It just gets better and better. Hillary Clinton has released a “FAQ” about her emails and her destruction of a significant fraction of them. Byron York, writing in The Washington Examiner, had some thoughts about them.
One of the FAQ questions Clinton posed concerned whether any of her emails were under subpoena at the time they were destroyed.
The emails that Clinton chose not to keep were personal emails—they were not federal records or even work-related—and therefore were not subject to any preservation obligation under the Federal Records Act or any request. Nor would they have been subject to the subpoena—which did not exist at the time….
The subpoena to which Clinton referred was issued March 4, 2015, after the committee learned that Clinton kept her emails on a separate, secret server. Clinton seems to be confirming that she destroyed her email records (and all backups, according to her attorney) in early December, which would be three months before the Benghazi committee subpoena. So Clinton’s argument is: there’s no way I was subject to a subpoena because I destroyed everything before the subpoena was issued.
Putting aside the question of whether Clinton’s emails were already covered by an earlier subpoena—Benghazi committee chairman Rep. Trey Gowdy [R, SC] maintains they were—there is still the question of whether Clinton, all along, had a legal obligation to preserve her emails and hand them over to Congress. And on that question, there seems no doubt Clinton was legally required to do just that—and despite that obligation destroyed the emails anyway.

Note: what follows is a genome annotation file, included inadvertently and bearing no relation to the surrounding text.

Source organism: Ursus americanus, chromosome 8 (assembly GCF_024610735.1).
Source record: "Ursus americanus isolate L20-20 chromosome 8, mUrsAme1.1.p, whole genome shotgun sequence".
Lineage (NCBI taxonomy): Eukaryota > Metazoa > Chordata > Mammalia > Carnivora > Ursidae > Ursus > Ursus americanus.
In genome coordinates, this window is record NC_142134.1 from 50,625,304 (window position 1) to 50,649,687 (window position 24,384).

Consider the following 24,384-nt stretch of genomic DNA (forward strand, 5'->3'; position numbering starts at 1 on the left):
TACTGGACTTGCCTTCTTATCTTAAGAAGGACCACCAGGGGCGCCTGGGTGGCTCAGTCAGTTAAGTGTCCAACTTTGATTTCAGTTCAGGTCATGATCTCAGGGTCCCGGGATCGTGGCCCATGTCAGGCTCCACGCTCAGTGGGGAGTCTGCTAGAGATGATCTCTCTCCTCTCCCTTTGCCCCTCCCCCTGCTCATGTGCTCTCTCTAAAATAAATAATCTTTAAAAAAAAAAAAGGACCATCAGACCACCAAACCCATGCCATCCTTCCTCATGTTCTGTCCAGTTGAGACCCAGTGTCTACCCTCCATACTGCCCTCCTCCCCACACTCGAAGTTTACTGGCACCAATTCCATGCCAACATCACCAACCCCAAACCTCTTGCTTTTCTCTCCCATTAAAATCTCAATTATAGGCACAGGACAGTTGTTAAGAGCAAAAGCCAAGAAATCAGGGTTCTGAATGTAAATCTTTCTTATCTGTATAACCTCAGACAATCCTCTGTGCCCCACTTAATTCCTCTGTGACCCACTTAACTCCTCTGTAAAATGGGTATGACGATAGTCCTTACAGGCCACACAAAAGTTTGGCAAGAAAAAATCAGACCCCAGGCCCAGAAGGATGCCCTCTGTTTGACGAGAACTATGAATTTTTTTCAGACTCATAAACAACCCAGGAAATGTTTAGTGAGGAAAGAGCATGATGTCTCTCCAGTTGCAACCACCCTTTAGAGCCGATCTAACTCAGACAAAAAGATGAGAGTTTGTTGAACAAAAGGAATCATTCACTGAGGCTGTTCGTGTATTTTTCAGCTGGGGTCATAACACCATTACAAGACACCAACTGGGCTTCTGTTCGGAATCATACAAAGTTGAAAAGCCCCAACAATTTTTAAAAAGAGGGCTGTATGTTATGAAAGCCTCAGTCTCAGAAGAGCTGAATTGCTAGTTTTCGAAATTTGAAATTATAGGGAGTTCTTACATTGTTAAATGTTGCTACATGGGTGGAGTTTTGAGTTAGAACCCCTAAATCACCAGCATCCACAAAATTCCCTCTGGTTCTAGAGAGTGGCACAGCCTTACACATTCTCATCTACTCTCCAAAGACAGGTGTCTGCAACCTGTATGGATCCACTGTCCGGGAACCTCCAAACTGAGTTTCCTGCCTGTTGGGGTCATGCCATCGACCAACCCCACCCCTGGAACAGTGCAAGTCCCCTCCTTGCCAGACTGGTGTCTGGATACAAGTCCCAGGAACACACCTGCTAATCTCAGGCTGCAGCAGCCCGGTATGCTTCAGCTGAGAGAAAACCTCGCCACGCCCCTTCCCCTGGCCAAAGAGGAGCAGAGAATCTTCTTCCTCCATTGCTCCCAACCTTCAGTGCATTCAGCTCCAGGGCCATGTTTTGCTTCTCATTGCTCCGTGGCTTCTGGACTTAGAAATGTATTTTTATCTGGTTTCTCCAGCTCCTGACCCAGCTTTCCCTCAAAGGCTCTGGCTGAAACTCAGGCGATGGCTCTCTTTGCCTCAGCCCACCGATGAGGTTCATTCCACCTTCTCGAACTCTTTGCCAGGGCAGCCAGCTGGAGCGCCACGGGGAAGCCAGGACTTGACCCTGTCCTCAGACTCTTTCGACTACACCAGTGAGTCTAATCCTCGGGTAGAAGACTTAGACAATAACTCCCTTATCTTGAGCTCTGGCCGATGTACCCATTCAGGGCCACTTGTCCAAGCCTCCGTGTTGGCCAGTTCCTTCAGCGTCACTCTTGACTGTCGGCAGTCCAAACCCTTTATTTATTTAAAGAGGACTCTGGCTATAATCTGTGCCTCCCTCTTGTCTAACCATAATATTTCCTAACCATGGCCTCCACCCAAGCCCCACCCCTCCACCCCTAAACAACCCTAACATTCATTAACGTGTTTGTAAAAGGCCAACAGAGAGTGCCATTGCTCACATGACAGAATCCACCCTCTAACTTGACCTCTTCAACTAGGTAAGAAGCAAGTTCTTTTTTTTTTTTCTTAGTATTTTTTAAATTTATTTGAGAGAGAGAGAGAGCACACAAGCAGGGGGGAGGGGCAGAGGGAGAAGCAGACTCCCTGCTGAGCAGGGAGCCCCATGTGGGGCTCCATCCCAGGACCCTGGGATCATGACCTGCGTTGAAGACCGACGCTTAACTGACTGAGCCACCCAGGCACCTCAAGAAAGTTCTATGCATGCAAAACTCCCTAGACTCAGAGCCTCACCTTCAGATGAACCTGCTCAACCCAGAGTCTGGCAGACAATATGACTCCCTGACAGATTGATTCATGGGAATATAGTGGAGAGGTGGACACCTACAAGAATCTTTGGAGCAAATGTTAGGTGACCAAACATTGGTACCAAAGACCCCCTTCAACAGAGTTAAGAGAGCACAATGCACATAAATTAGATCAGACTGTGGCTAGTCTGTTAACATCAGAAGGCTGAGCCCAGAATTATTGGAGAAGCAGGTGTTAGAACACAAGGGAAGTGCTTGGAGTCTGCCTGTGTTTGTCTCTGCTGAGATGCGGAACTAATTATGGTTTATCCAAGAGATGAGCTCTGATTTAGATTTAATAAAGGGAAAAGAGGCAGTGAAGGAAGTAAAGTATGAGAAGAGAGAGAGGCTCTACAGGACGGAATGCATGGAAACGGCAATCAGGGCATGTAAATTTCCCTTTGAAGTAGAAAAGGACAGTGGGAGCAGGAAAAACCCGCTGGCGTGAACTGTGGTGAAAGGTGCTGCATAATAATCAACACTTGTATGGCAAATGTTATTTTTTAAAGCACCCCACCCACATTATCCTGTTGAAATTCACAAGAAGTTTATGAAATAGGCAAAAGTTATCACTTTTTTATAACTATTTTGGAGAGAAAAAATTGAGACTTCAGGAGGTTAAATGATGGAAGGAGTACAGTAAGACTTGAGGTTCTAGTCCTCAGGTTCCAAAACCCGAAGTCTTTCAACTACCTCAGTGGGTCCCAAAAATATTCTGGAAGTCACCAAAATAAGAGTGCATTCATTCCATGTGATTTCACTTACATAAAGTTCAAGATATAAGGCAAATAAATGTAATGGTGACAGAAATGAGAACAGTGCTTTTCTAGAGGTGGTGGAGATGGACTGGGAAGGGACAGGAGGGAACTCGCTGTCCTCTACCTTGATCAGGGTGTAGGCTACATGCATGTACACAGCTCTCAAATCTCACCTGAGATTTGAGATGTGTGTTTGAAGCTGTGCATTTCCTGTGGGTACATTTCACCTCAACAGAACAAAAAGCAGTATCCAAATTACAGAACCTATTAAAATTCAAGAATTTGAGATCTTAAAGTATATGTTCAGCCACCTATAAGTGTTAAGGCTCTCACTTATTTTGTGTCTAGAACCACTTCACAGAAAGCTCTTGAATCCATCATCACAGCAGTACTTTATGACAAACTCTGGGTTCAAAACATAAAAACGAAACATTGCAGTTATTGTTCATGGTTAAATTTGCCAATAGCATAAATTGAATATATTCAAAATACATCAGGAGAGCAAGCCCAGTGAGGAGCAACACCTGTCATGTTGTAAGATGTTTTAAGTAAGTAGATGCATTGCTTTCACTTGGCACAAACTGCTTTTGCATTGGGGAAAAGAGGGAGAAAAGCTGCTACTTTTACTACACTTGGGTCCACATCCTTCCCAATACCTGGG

On September 20, 2012, nine days after the terrorist attack in Benghazi, Libya, the House Oversight Committee’s Subcommittee on National Security, Homeland Defense and Foreign Operations sent a letter to then-Secretary of State Clinton asking for “all information…related to the attack on the consulate.” The letter told Clinton, “In complying with this request, you are required to produce all responsive documents that are in your possession, custody, or control, whether held by you or your past or present agents, employees, and representatives acting on your behalf.” The letter specified emails as documents covered by the request.
The letter was clear. In response, the State Department produced not a single email to or from Clinton. The world now knows, of course, that Clinton did in fact possess emails covered by the request and did not turn them over.
Even if Clinton’s argument that her personal emails were somehow not covered by the Letter, the subpoena, or the Federal Records Act and related legislation holds water, how can we know Clinton destroyed only personal correspondence, correspondence that “were not federal records or even work-related” as she claims? We can’t know. Clinton destroyed the evidence.
It’s all the more important that Congress lay hands on her servers, hard drives, and other storage media, and do a proper forensic investigation.